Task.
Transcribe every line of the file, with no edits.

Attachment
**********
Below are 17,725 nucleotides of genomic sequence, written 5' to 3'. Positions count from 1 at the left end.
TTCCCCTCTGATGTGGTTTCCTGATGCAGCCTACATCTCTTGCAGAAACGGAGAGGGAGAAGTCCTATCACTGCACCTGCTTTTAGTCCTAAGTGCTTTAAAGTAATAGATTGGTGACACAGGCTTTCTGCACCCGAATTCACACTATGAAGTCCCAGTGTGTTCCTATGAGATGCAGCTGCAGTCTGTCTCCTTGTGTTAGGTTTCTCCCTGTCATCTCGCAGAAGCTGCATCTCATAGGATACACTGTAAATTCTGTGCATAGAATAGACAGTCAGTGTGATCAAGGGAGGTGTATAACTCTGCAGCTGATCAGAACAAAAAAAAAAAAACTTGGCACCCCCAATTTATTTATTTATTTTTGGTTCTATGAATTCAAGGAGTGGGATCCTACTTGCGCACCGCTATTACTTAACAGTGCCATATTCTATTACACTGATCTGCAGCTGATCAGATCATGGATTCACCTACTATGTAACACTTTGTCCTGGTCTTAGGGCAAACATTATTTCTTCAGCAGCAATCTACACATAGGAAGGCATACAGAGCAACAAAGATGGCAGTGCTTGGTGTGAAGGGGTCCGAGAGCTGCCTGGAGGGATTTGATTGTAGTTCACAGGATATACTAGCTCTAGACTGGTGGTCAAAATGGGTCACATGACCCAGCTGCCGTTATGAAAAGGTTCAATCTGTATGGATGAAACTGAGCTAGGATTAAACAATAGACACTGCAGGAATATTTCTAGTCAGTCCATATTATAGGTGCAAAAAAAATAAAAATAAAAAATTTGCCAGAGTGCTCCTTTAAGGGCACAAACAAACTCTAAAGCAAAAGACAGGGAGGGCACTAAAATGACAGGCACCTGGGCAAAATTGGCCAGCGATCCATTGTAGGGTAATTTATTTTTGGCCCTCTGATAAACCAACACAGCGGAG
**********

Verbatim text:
Below are 17,725 nucleotides of genomic sequence, written 5' to 3'. Positions count from 1 at the left end.
TTCCCCTCTGATGTGGTTTCCTGATGCAGCCTACATCTCTTGCAGAAACGGAGAGGGAGAAGTCCTATCACTGCACCTGCTTTTAGTCCTAAGTGCTTTAAAGTAATAGATTGGTGACACAGGCTTTCTGCACCCGAATTCACACTATGAAGTCCCAGTGTGTTCCTATGAGATGCAGCTGCAGTCTGTCTCCTTGTGTTAGGTTTCTCCCTGTCATCTCGCAGAAGCTGCATCTCATAGGATACACTGTAAATTCTGTGCATAGAATAGACAGTCAGTGTGATCAAGGGAGGTGTATAACTCTGCAGCTGATCAGAACAAAAAAAAAAAAACTTGGCACCCCCAATTTATTTATTTATTTTTGGTTCTATGAATTCAAGGAGTGGGATCCTACTTGCGCACCGCTATTACTTAACAGTGCCATATTCTATTACACTGATCTGCAGCTGATCAGATCATGGATTCACCTACTATGTAACACTTTGTCCTGGTCTTAGGGCAAACATTATTTCTTCAGCAGCAATCTACACATAGGAAGGCATACAGAGCAACAAAGATGGCAGTGCTTGGTGTGAAGGGGTCCGAGAGCTGCCTGGAGGGATTTGATTGTAGTTCACAGGATATACTAGCTCTAGACTGGTGGTCAAAATGGGTCACATGACCCAGCTGCCGTTATGAAAAGGTTCAATCTGTATGGATGAAACTGAGCTAGGATTAAACAATAGACACTGCAGGAATATTTCTAGTCAGTCCATATTATAGGTGCAAAAAAAATAAAAATAAAAAATTTGCCAGAGTGCTCCTTTAAGGGCACAAACAAACTCTAAAGCAAAAGACAGGGAGGGCACTAAAATGACAGGCACCTGGGCAAAATTGGCCAGCGATCCATTGTAGGGTAATTTATTTTTGGCCCTCTGATAAACCAACACAGCGGAG